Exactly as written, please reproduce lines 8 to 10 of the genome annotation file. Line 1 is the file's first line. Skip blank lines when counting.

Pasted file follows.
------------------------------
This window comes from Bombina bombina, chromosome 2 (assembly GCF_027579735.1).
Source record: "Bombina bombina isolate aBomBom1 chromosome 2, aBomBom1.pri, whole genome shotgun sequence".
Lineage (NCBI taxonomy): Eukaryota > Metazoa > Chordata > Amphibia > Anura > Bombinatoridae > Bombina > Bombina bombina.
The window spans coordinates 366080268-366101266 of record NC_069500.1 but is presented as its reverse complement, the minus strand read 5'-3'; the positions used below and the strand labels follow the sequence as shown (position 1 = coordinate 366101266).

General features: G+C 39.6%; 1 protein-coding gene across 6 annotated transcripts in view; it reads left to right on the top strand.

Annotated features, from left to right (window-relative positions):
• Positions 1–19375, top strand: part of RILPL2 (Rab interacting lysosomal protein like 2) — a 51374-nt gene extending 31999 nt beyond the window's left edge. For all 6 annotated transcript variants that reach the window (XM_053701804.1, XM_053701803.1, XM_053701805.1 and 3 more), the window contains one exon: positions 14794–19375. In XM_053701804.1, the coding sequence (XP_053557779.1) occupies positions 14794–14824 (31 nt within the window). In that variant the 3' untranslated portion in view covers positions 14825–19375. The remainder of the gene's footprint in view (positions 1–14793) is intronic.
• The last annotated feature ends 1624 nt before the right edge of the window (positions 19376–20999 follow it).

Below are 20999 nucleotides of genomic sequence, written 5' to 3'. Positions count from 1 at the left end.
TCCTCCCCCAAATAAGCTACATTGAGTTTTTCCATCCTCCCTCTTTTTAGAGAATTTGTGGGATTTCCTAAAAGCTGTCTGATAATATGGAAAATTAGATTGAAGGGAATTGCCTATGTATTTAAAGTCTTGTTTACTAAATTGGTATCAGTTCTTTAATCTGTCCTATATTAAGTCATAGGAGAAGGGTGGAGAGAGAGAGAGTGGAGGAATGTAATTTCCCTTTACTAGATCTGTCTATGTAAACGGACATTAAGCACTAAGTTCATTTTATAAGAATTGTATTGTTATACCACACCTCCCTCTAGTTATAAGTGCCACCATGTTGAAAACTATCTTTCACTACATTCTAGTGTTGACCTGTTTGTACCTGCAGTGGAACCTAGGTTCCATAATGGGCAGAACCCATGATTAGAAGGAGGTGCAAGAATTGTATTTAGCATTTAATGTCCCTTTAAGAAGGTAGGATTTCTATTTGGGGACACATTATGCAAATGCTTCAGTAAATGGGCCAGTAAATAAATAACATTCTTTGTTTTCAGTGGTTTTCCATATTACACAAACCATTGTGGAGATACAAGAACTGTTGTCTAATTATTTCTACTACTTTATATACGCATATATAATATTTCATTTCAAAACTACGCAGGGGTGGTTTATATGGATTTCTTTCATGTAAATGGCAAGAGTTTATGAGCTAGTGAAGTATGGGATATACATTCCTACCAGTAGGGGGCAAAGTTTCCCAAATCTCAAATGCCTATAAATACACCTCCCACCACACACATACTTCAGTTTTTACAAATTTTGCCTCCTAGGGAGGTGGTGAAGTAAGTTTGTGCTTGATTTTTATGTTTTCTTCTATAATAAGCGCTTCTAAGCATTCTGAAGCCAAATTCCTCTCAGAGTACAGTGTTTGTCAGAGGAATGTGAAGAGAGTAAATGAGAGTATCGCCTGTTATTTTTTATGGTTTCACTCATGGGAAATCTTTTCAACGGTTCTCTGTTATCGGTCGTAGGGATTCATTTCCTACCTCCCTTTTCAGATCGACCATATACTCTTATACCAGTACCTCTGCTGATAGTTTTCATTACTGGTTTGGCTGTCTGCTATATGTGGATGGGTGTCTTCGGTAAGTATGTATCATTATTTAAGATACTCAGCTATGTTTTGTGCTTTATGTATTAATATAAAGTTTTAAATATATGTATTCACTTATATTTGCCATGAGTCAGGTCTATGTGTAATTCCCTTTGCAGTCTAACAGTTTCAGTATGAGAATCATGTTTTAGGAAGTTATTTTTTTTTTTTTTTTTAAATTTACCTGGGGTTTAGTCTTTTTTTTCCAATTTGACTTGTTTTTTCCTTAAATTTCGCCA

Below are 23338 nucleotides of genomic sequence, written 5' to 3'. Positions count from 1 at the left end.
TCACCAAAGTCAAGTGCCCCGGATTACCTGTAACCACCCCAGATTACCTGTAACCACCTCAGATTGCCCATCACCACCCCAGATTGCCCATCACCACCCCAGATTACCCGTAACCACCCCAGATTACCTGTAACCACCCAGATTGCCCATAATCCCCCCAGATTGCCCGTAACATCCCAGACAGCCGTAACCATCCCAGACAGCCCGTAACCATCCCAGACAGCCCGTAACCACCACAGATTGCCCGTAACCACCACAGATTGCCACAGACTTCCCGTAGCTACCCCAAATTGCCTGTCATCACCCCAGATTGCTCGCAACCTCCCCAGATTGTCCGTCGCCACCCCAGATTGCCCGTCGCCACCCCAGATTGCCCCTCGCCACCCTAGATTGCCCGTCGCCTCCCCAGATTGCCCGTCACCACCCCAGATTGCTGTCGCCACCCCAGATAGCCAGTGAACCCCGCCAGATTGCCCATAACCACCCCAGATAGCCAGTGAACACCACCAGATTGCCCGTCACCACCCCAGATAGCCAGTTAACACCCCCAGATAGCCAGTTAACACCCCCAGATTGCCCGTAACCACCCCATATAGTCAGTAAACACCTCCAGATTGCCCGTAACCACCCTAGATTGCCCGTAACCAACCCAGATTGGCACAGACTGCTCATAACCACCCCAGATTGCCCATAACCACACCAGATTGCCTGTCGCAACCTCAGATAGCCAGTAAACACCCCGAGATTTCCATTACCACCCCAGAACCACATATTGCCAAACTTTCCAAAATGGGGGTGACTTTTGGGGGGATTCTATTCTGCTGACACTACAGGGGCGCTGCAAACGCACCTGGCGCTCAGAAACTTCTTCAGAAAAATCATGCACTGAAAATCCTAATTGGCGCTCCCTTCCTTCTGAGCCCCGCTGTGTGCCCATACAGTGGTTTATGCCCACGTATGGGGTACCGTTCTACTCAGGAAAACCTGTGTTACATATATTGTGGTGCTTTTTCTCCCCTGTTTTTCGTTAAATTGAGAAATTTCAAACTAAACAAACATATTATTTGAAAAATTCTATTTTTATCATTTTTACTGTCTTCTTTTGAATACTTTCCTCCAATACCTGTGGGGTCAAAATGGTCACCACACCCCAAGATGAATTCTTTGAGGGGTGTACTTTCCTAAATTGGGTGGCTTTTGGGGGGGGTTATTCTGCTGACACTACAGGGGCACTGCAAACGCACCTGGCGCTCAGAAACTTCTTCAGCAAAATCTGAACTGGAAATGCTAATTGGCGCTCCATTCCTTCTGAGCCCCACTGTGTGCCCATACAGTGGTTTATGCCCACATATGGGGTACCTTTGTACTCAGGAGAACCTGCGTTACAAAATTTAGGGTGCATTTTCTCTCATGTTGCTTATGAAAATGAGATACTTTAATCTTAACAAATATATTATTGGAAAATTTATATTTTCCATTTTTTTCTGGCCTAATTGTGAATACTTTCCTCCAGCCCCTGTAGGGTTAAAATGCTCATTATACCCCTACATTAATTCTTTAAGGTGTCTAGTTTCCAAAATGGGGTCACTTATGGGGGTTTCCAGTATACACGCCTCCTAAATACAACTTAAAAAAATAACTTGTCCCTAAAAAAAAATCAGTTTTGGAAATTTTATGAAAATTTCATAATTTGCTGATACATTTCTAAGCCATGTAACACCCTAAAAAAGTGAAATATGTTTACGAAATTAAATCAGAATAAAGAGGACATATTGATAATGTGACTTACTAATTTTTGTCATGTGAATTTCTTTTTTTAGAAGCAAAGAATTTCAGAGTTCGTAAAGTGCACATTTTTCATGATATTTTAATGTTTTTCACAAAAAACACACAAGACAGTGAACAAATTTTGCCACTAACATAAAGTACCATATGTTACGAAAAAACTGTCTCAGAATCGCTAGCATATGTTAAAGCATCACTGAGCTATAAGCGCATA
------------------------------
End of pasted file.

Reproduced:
• The last annotated feature ends 1624 nt before the right edge of the window (positions 19376–20999 follow it).

Below are 20999 nucleotides of genomic sequence, written 5' to 3'. Positions count from 1 at the left end.
TCCTCCCCCAAATAAGCTACATTGAGTTTTTCCATCCTCCCTCTTTTTAGAGAATTTGTGGGATTTCCTAAAAGCTGTCTGATAATATGGAAAATTAGATTGAAGGGAATTGCCTATGTATTTAAAGTCTTGTTTACTAAATTGGTATCAGTTCTTTAATCTGTCCTATATTAAGTCATAGGAGAAGGGTGGAGAGAGAGAGAGTGGAGGAATGTAATTTCCCTTTACTAGATCTGTCTATGTAAACGGACATTAAGCACTAAGTTCATTTTATAAGAATTGTATTGTTATACCACACCTCCCTCTAGTTATAAGTGCCACCATGTTGAAAACTATCTTTCACTACATTCTAGTGTTGACCTGTTTGTACCTGCAGTGGAACCTAGGTTCCATAATGGGCAGAACCCATGATTAGAAGGAGGTGCAAGAATTGTATTTAGCATTTAATGTCCCTTTAAGAAGGTAGGATTTCTATTTGGGGACACATTATGCAAATGCTTCAGTAAATGGGCCAGTAAATAAATAACATTCTTTGTTTTCAGTGGTTTTCCATATTACACAAACCATTGTGGAGATACAAGAACTGTTGTCTAATTATTTCTACTACTTTATATACGCATATATAATATTTCATTTCAAAACTACGCAGGGGTGGTTTATATGGATTTCTTTCATGTAAATGGCAAGAGTTTATGAGCTAGTGAAGTATGGGATATACATTCCTACCAGTAGGGGGCAAAGTTTCCCAAATCTCAAATGCCTATAAATACACCTCCCACCACACACATACTTCAGTTTTTACAAATTTTGCCTCCTAGGGAGGTGGTGAAGTAAGTTTGTGCTTGATTTTTATGTTTTCTTCTATAATAAGCGCTTCTAAGCATTCTGAAGCCAAATTCCTCTCAGAGTACAGTGTTTGTCAGAGGAATGTGAAGAGAGTAAATGAGAGTATCGCCTGTTATTTTTTATGGTTTCACTCATGGGAAATCTTTTCAACGGTTCTCTGTTATCGGTCGTAGGGATTCATTTCCTACCTCCCTTTTCAGATCGACCATATACTCTTATACCAGTACCTCTGCTGATAGTTTTCATTACTGGTTTGGCTGTCTGCTATATGTGGATGGGTGTCTTCGGTAAGTATGTATCATTATTTAAGATACTCAGCTATGTTTTGTGCTTTATGTATTAATATAAAGTTTTAAATATATGTATTCACTTATATTTGCCATGAGTCAGGTCTATGTGTAATTCCCTTTGCAGTCTAACAGTTTCAGTATGAGAATCATGTTTTAGGAAGTTATTTTTTTTTTTTTTTTTAAATTTACCTGGGGTTTAGTCTTTTTTTTCCAATTTGACTTGTTTTTTCCTTAAATTTCGCCA